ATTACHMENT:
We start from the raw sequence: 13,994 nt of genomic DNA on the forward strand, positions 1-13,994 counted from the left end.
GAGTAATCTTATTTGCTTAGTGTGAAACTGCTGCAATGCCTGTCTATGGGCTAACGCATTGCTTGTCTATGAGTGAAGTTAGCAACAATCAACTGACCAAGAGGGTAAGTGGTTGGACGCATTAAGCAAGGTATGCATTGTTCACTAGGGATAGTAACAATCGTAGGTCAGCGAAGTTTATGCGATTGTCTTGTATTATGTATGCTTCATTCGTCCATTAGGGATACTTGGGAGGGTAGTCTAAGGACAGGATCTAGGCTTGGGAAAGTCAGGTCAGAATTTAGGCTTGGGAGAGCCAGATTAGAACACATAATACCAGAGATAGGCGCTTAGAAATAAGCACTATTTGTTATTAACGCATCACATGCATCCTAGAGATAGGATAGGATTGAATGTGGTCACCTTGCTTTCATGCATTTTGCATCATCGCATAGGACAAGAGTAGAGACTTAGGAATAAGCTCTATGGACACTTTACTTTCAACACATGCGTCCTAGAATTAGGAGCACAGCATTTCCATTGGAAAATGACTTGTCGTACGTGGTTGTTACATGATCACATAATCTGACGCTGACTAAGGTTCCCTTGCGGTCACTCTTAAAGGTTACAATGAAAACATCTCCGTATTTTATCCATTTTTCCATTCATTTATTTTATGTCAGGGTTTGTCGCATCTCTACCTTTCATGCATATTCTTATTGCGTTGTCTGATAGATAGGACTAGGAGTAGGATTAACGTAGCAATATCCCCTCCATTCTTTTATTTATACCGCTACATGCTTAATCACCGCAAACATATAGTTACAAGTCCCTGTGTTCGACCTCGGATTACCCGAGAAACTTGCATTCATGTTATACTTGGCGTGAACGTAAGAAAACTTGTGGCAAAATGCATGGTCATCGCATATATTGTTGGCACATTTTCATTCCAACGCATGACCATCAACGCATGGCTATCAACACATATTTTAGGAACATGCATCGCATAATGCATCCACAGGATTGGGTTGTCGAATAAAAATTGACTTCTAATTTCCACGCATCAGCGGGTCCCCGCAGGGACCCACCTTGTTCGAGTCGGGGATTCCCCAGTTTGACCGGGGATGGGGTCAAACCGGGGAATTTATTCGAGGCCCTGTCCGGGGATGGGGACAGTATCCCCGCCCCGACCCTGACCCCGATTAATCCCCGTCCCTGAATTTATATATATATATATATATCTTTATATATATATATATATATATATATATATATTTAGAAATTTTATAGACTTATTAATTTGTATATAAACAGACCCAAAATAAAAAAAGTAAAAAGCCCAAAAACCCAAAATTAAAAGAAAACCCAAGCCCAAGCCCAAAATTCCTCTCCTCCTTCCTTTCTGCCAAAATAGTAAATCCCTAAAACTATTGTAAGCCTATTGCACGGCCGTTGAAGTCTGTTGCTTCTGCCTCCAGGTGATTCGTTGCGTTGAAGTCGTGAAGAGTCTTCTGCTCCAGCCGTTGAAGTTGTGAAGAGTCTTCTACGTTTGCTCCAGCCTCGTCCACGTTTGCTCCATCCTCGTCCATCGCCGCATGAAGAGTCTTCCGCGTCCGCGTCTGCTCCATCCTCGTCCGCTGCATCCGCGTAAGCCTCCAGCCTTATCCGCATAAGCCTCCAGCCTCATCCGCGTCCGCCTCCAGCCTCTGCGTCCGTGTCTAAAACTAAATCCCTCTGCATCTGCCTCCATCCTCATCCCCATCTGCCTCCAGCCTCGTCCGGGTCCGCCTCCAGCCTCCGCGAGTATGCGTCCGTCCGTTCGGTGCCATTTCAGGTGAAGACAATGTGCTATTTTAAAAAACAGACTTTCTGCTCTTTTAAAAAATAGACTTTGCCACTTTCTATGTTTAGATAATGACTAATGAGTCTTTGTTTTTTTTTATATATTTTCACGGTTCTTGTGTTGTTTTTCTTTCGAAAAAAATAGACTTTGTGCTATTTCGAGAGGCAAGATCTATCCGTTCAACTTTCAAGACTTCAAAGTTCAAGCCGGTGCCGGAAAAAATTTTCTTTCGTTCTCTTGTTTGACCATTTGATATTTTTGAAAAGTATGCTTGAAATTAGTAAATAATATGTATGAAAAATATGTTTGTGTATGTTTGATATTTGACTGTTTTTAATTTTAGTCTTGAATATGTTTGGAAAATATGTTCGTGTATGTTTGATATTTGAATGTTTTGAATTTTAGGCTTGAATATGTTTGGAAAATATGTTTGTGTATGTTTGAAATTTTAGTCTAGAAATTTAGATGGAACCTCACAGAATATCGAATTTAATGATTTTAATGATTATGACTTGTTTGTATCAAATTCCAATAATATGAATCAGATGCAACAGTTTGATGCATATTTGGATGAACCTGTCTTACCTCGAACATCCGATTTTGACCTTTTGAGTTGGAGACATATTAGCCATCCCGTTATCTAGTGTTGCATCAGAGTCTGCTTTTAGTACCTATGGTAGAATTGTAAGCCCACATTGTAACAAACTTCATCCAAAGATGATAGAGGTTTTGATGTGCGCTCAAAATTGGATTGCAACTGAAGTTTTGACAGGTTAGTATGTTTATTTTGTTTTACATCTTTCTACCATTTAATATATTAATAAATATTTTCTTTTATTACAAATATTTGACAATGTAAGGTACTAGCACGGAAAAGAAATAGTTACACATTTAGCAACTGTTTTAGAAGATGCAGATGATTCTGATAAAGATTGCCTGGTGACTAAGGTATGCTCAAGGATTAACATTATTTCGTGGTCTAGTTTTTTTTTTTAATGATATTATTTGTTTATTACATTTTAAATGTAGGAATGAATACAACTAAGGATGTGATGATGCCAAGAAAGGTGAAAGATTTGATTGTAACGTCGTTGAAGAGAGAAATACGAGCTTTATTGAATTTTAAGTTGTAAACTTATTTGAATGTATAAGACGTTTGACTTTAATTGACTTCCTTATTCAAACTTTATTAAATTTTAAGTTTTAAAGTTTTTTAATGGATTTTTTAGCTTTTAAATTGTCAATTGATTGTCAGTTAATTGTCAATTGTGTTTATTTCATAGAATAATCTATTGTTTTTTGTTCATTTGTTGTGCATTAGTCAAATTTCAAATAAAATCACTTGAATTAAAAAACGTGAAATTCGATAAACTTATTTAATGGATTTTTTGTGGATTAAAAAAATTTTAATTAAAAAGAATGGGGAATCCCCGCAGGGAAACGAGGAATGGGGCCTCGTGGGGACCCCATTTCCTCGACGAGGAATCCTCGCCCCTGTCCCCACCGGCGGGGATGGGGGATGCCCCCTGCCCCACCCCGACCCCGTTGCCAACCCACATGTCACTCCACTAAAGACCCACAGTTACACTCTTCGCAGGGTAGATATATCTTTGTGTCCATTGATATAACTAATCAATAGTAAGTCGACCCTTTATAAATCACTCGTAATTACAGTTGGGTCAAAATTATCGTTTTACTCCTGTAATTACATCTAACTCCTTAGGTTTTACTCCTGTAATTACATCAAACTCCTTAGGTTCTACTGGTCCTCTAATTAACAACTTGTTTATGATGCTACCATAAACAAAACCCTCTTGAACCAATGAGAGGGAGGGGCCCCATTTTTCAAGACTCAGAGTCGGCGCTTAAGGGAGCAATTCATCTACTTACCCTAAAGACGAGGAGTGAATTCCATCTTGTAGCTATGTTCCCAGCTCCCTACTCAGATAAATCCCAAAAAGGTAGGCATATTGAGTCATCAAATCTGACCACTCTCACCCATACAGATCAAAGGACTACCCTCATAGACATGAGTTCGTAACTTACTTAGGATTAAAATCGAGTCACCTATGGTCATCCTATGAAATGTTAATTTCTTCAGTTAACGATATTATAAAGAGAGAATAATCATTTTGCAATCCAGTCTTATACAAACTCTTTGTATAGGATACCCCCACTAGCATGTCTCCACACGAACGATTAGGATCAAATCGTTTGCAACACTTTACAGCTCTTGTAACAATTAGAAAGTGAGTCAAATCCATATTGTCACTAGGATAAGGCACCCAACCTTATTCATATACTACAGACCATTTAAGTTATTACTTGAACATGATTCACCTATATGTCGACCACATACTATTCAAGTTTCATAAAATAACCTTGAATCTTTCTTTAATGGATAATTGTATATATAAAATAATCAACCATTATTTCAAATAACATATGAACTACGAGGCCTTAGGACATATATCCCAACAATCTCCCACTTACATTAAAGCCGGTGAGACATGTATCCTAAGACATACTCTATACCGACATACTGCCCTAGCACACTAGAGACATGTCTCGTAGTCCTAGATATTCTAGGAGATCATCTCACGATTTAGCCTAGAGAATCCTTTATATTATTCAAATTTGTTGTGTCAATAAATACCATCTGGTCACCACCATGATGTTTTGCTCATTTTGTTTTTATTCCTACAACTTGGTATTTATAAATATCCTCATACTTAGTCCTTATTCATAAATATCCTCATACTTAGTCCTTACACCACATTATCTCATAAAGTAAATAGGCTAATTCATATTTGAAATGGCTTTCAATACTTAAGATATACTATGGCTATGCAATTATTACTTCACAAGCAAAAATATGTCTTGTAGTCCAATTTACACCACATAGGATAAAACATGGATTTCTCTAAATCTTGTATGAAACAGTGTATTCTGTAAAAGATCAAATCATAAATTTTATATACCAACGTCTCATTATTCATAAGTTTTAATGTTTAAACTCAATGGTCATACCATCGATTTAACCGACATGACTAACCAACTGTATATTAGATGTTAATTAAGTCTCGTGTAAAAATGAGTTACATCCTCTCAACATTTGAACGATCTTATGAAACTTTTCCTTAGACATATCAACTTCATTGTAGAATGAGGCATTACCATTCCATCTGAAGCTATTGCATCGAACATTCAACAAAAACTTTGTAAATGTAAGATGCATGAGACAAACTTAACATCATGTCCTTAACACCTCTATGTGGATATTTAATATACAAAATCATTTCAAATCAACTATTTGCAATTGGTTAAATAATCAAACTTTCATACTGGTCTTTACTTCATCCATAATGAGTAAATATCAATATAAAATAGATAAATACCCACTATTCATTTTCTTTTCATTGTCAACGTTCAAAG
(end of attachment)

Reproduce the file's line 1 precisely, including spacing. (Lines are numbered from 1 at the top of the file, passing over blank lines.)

We start from the raw sequence: 13,994 nt of genomic DNA on the forward strand, positions 1-13,994 counted from the left end.